Sample Saturday – two thrillers and a spy story

Sample Saturday is when I wade through the eleventy billion samples I have downloaded on my Kindle. I’m slowly chipping away and deciding whether it’s buy or bye. Continue reading

Advertisements

The Uncommon Reader by Alan Bennett


No secret that I love the Royal Family. And I love stories about books. Stands to reason then, that Alan Bennett’s The Uncommon Reader was a smashing success for me.

The story is simple – late in Her Majesty’s life, she discovers a love for reading. This new hobby is somewhat annoying for her staff because she’d rather be reading than cutting ribbons/ giving speeches/ opening buildings.

…she had begun to perform her duties with a perceived reluctance: she laid foundation stones with less élan and what few ships there were to launch she sent down the slipway with no more ceremony than a toy boat on a pond, her book always waiting. Continue reading

We Were the Mulvaneys by Joyce Carol Oates

I’m trying not to let my MWF-JCO experience influence my thoughts on Oates’s much-admired family saga, We Were the Mulvaneys.

The story of the Mulvaney family spans twenty-five years and is told from the perspective of the youngest son, Judd. In the beginning, the family is blessed – a successful business, a sprawling farm property (with ponies), and popular children (a cheerleader, a football star and a science-whiz-kid). A single incident becomes a turning point in the fortunes of the Mulvaneys and bit by bit, everything (and everyone) falls apart.

There were exquisite nuggets of truth in JCO’s words that stopped me in my tracks, words that got to the heart of a matter so succinctly that I couldn’t help but admire her deftness – ‘Nothing between humans is uncomplicated’ and ‘But you can’t disappoint me because I don’t love you’ and ‘There are different kinds of homesickness to fit different kinds of families.Continue reading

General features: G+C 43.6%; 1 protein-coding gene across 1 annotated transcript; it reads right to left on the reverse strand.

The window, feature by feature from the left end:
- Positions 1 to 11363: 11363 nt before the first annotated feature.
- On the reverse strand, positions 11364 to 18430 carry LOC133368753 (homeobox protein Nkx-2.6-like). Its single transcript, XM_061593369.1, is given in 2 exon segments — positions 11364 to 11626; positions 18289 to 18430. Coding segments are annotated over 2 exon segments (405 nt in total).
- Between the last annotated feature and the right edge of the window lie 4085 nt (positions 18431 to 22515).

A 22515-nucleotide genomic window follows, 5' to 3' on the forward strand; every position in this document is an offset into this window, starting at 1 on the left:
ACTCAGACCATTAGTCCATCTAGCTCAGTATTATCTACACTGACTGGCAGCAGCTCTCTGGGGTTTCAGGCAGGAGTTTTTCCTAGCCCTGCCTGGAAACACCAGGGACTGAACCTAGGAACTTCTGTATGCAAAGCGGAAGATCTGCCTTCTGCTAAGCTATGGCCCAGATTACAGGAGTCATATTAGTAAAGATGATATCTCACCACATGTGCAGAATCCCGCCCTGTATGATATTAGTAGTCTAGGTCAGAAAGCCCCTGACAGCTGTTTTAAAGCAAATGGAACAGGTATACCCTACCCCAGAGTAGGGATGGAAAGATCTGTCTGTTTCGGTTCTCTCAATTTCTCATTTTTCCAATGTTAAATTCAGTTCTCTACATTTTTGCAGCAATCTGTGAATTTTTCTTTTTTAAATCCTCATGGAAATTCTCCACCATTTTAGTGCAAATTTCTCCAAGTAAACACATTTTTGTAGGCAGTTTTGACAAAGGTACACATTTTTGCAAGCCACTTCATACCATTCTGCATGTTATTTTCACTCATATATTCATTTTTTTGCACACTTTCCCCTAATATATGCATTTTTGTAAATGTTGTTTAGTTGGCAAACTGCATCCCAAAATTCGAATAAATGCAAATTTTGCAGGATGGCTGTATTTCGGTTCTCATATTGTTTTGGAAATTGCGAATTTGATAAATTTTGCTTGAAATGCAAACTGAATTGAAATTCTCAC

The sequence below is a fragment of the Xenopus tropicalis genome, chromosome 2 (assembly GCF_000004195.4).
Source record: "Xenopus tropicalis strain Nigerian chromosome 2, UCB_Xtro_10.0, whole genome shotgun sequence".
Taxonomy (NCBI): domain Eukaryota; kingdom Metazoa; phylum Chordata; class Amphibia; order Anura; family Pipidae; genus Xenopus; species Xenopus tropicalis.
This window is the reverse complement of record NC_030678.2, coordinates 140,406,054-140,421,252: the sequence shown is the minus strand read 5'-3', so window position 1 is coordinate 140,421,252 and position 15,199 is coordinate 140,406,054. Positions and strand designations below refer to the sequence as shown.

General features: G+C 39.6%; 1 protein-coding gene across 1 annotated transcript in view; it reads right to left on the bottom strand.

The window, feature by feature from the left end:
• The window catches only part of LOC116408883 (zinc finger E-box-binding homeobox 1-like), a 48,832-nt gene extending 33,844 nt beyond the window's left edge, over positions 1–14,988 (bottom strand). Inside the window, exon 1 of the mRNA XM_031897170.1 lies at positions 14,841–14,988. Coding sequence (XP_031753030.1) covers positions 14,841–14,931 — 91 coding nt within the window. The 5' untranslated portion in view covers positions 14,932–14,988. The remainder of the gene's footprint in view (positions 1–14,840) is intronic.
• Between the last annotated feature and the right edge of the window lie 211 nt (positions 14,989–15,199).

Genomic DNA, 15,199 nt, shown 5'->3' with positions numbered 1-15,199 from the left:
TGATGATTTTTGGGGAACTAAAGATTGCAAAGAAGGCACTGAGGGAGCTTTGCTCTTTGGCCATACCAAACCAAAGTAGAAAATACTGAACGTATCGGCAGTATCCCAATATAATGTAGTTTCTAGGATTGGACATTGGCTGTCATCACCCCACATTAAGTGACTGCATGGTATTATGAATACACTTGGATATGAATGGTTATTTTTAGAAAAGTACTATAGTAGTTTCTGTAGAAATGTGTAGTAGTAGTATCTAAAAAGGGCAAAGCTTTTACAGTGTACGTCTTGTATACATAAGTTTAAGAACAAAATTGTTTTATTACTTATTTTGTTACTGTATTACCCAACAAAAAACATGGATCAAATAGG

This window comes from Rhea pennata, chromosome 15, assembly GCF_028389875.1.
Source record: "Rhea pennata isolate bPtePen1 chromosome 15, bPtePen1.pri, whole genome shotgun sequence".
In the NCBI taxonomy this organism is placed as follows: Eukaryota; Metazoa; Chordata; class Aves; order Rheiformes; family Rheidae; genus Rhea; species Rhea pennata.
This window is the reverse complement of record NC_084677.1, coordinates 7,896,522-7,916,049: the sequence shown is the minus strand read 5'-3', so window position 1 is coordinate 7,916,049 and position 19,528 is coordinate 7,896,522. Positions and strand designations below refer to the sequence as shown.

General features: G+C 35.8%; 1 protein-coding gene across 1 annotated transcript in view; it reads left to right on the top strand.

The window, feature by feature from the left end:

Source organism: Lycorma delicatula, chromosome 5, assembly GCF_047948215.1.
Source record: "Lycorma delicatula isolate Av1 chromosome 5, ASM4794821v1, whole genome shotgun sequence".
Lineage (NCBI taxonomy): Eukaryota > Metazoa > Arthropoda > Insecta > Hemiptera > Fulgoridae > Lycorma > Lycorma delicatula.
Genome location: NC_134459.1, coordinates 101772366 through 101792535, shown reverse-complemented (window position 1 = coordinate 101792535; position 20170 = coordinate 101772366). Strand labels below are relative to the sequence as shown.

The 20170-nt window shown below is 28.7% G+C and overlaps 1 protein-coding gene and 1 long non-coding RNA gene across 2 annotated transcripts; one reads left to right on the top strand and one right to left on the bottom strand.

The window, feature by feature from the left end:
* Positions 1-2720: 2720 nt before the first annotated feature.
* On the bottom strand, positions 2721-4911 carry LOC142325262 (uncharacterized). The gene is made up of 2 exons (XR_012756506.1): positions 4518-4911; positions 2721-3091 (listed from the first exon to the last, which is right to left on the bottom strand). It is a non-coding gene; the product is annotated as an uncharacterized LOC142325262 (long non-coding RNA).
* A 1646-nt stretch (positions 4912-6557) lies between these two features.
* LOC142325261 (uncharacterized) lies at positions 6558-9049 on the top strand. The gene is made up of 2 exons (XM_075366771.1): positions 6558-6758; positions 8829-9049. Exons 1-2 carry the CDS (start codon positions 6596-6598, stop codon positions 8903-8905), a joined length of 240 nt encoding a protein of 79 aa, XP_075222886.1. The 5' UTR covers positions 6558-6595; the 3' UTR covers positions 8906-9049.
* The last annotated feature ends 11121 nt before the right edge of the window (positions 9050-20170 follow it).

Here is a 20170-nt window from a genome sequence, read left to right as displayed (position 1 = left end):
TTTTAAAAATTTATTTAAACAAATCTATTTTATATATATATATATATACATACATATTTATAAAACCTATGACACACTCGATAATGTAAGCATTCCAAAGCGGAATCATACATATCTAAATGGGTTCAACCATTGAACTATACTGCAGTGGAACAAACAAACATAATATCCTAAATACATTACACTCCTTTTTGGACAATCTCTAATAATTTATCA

The Diver’s Clothes Lie Empty by Vendela Vida

Despite the fact that The Diver’s Clothes Lie Empty by Vendela Vida is written in the second-person (because truly, YOU would think YOU would want to put hot pokers in YOUR eyes reading so many YOUS), this slip of a novel hooks YOU from the outset.

You’re still wet from the rain. You should have brought an umbrella. A psychiatrist friend of yours once told you that a telltale sign of a mentally unstable person is she’s never dressed appropriately for the weather. Continue reading

Anything is Possible by Elizabeth Strout

Anything is Possible by Elizabeth Strout hardly needs introduction – it extends some of the characters mentioned in My Name Is Lucy Barton, and is structured much like Olive Kitteridge – interconnected short stories, to be read in order (some stories are resolved through other characters’ chapters later in the book, so you do need to read sequentially). It’s not necessary to read Lucy Barton first (or at all) in order to enjoy Anything is Possible but I reckon the book is enhanced by knowing Lucy’s story.

Despite the focus on the interior lives of individual people in small town America, Strout addresses two universal themes in Anything is Possible – that we are shaped by our past, and that we all want to be heard. Each character gives a different perspective on these themes, and the result is subtlety layered (without once feeling repetitive or contrived).

She did not say, and only fleetingly did she think: And you have always taken up so much space in my heart that it has sometimes felt to be a burden. Continue reading